What Can We All Learn From the Restaurant Business?
We took the kids to a restaurant today for lunch after church, and although this particular place has been a mainstay for the Crouch family for awhile and my wife was excited about going there, today's experience was lackluster at best. I will probably devote an entire post to this later in the week and I will name it then, but the subject of this post might make it distracting. Suffice it to say that there were a couple of things that came up both during our meal and as a result of our conversation that made me think of writing this post. I promise you that I will get around to the lesson if you bear with me.
First of all, I ordered one of their large hot dogs with a side of fries, and I asked for cheese on the "dog" (that's heart healthy, right?). My wife ordered the same salad that she gets probably half the time that we go there. I hadn't had one of their giant hot dogs before, but I was very surprised when I went to pick up our order and there were two single slices of American cheese that were fully unmelted and roughly room temperature. Yuck! This was not what I had in mind at all. This place offers a burger with three different kinds of melted cheese, and my wife's salad even had grated cheese on it, so I know that grated cheese exists in their kitchen.
Why would they consider this acceptable? I turned around and was about to take it back to the counter after showing it to my wife, then I spotted the manager and asked him about it. He said that this was not really the norm (whew!) unless I asked for that. Of course I hadn't asked for that, nor would anyone in their right mind. It makes it even worse to realize that I could have had the chili-cheese dog with this particular cheese. Gross! My wife made me laugh very hard later in the car by saying, "Oh, thanks for placing those two slices of American cheese there! Now, I can....fold them....and place...them...gingerly...on the bun...beside my hot dog?" The manager rectified the problem by offering grated cheddar cheese and he brought the "repaired" meal to the table himself. Score one for the manager.
Some corporate idiot had decided to change my wife's salad portion and take away the accompanying pieces of bread. I don't know if I have seen my wife that ticked at a restaurant since we had a bad experience with a complete lack of high chair cleanliness at a Round Rock establishment (could be yet another future post). They dramatically changed the portion and even the style of plate that it comes on now. It used to be on a very large, square plate, and now it was on a basically normal round plate. She couldn't even finish it previously, but today she finished it and was still hungry. I'm sorry, ma'am, but we decided to shrink your salad in half. The good news is that you can still pay $7.99 for it! The reason I know that it was a corporate brainiac is that they abruptly told us, "Corporate decision. That's how it comes now."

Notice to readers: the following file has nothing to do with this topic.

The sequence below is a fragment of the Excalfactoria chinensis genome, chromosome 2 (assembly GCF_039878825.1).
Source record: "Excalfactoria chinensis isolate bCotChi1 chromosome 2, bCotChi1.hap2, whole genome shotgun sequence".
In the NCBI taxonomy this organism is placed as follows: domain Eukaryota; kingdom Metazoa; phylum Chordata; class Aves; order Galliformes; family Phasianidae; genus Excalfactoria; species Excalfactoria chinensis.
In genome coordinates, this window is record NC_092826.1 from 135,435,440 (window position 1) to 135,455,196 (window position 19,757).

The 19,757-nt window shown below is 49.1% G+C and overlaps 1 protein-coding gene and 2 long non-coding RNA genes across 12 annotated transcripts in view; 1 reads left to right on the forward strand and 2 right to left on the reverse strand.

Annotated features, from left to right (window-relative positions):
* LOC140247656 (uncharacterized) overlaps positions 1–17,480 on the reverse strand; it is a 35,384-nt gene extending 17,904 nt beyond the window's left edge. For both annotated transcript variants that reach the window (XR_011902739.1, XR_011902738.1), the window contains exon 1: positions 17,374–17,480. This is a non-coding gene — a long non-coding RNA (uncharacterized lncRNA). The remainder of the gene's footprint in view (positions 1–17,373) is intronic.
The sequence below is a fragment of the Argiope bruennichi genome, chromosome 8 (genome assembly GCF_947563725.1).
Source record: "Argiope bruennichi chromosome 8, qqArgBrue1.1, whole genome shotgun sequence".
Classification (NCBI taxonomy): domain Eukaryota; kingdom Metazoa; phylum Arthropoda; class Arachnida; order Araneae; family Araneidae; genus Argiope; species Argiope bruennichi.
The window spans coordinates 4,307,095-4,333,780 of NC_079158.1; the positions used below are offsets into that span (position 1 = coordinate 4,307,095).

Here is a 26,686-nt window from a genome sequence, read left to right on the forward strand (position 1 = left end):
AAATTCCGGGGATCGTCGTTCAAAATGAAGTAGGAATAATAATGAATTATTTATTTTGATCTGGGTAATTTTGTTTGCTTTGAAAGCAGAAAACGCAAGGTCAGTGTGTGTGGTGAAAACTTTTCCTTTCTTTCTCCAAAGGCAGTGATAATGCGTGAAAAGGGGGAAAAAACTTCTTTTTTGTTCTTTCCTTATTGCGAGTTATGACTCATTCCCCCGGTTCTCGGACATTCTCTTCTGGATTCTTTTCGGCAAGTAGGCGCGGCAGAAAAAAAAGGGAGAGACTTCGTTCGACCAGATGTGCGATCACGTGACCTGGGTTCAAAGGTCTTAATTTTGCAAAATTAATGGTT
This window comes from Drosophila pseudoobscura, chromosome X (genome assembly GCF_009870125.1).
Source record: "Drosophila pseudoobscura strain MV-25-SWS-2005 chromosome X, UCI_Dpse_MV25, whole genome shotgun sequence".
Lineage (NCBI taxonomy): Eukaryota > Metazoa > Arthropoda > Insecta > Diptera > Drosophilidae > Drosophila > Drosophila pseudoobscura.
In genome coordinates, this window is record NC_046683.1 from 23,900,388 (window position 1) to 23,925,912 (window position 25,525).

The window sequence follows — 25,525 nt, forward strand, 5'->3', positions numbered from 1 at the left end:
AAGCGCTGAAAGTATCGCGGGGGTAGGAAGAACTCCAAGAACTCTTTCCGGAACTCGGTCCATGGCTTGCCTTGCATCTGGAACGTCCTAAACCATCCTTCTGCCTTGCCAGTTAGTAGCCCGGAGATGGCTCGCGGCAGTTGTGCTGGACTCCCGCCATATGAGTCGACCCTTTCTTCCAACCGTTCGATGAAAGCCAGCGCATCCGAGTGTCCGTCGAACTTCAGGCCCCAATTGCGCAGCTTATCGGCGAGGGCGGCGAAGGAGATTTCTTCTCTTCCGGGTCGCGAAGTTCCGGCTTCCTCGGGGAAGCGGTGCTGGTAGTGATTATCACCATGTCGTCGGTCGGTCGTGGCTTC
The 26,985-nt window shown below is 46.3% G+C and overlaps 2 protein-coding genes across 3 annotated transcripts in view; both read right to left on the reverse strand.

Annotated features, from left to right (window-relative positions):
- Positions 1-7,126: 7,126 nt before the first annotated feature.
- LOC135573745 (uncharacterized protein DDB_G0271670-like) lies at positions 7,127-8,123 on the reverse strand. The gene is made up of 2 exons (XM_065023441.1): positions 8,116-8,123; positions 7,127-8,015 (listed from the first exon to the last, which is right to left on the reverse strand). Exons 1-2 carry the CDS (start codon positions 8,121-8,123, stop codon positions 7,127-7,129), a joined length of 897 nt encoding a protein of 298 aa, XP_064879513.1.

So, what does this have to do with real estate? I am so glad you asked.
The restaurant manager certainly did the right thing in correcting the issue that I had with my meal today, but it still left a bit of a smudge on the experience for me. Things would have been fine, however, had we not had a subsequent problem with the salad, which left my wife questioning whether we would even return.
How many times have you had real estate deals like this? Have you had clients that were disappointed, then you fixed the problem, only to have another one surface? If not, you either haven't been in real estate very long, or you are incredibly blessed. The point here is this: Many times we will undergo challenges with getting transactions closed, but our clients will stick with us and even praise us if things are ultimately handled well. In our case today, they may have lost a previously loyal customer (maybe not). However, this could clearly have been avoided at the corporate level.
Sometimes, we assume that our past clients will simply remain loyal to us on future sales and/or purchases. If the service is stellar the first time, that may indeed be true. Even if the service is perfect, though, the sheer number of licensed agents makes us much like restaurants ourselves, since there is basically an agent to be found everywhere you look. In Austin, Texas, you can't swing your arms without hitting an agent these days (we have over 11,000 now). If agents are this easy to find, what are you doing to retain market share in the minds of your clients?
I am so tempted to end this post with a play on words about it serving as "food for thought", but I won't. Instead, I sincerely hope this is something worth reading, considering, and discussing. If so, I did my job right on this one.
Thanks for reading!